- The Mavericks are facing life without Dirk Nowitzki. But are they built for the future?
While the NBA playoffs are still going, the 2017 off–season is rapidly approaching for many teams with massive decisions to make. CBA expert Danny Leroux breaks down the major challenges and opportunities for the Dallas Mavericks in The Crossover's NBA Summer Preview series.
Last summer, Dallas had one of the more successful off-seasons in the league. Outside of overpaying big man Dwight Powell, they were able to bring in Harrison Barnes on a max contract, Andrew Bogut via trade and Seth Curry on an excellent two-year deal. On top of that, they were one of the few teams able to make multi-year minimum signings on players who contributed last season in Dorian Finney-Smith and eventually Yogi Ferrell.
While the Mavericks missed the playoffs last season, those moves have helped set the table for a more competitive 2017–18 campaign. Another key addition came later in the season, as they traded what became two second round picks for Nerlens Noel at the trade deadline. While it was not always smooth sailing with Noel and head coach Rick Carlisle, he adds dynamism to Dallas’s defense and should be a successful roll man who can benefit from Dirk Nowitzki spacing the floor.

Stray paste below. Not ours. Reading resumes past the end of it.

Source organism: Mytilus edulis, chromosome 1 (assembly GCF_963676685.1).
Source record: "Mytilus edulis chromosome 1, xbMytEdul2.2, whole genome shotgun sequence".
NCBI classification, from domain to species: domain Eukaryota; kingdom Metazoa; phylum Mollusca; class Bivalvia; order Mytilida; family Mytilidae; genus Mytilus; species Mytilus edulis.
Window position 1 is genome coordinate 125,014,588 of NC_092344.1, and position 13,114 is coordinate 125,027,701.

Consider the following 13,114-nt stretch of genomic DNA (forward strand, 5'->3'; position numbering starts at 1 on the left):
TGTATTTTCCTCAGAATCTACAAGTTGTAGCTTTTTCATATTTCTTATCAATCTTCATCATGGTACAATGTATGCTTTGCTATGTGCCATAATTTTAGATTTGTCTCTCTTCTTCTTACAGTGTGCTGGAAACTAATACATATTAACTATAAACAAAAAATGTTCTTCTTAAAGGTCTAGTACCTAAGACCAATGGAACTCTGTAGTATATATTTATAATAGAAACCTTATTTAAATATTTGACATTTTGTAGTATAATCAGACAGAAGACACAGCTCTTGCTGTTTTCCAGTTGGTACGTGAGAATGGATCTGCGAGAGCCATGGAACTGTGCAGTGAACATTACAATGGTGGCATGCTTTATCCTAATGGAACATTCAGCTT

While last season’s transactions were significant, the Mavericks front office still has plenty of work to do in order to maximize Nowitzki’s remaining time in the NBA and line up a relevant, competitive team to take the mantle once he retires. Fortunately, they have some opportunities to make that happen.
Here are three key storylines to watch for the Mavericks this off-season:
Nerlens Noel: Dallas set up their biggest summer expenditure at the trade deadline when they acquired the shot-blocking center from the 76ers. Noel will be a restricted free agent and his injury history plus the seeming inevitability of a Mavericks match could chill the market for him. However, Portland’s max offer sheet to Enes Kanter in 2015 shows the other side of this scenario and it only takes one team to make the talented big man substantially more expensive. One other factor to consider is that Noel will assuredly make more than his $11 million cap hold and that raise will likely take up most of the $20 million between the salary cap and the luxury tax, putting the team on the edge of the tax if Noel makes close to his maximum.
No. 9 Pick: The Mavericks should have some fascinating talent on the board at No. 9, likely at a variety of positions. French point guard Frank Ntilikina could be a worthwhile project for coach Rick Carlisle while Lauri Markkanen can become their next seven-foot shooter and Zach Collins could play with either starting big man. Plus, it is entirely possible someone higher on draft boards falls to them and changes the decision-making process. It is fair to expect that this choice, Barnes and Noel (if retained) will be the key pieces for the post-Nowitzki teams so general manager Donnie Nelson should feel significant pressure to get it right.